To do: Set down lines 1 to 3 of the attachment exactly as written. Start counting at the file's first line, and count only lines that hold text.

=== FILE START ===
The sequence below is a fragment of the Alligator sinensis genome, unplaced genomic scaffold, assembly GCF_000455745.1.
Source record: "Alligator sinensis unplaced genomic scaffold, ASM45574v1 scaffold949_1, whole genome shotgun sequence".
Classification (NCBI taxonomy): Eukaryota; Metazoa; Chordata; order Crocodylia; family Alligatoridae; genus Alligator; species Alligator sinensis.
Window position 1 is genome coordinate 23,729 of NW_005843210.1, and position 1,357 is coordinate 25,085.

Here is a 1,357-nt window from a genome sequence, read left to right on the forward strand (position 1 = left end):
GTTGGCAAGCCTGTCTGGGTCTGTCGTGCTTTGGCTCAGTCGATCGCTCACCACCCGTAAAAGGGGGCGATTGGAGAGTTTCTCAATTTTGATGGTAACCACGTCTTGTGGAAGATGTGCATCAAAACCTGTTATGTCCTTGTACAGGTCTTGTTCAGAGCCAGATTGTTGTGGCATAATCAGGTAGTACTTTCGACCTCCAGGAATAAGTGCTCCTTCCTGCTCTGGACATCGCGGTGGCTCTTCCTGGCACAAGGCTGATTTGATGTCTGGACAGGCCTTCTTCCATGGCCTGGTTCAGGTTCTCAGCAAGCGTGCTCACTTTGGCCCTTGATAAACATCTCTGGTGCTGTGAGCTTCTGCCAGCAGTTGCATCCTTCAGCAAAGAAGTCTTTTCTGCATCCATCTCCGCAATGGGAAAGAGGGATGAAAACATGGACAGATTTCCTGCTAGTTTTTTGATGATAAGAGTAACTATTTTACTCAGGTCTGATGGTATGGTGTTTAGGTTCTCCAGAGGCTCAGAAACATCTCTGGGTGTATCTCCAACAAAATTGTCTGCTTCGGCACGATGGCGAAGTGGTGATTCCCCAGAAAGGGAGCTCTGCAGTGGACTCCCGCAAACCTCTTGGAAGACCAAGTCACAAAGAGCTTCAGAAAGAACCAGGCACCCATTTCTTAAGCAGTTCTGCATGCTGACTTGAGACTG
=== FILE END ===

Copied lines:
The sequence below is a fragment of the Alligator sinensis genome, unplaced genomic scaffold, assembly GCF_000455745.1.
Source record: "Alligator sinensis unplaced genomic scaffold, ASM45574v1 scaffold949_1, whole genome shotgun sequence".
Classification (NCBI taxonomy): Eukaryota; Metazoa; Chordata; order Crocodylia; family Alligatoridae; genus Alligator; species Alligator sinensis.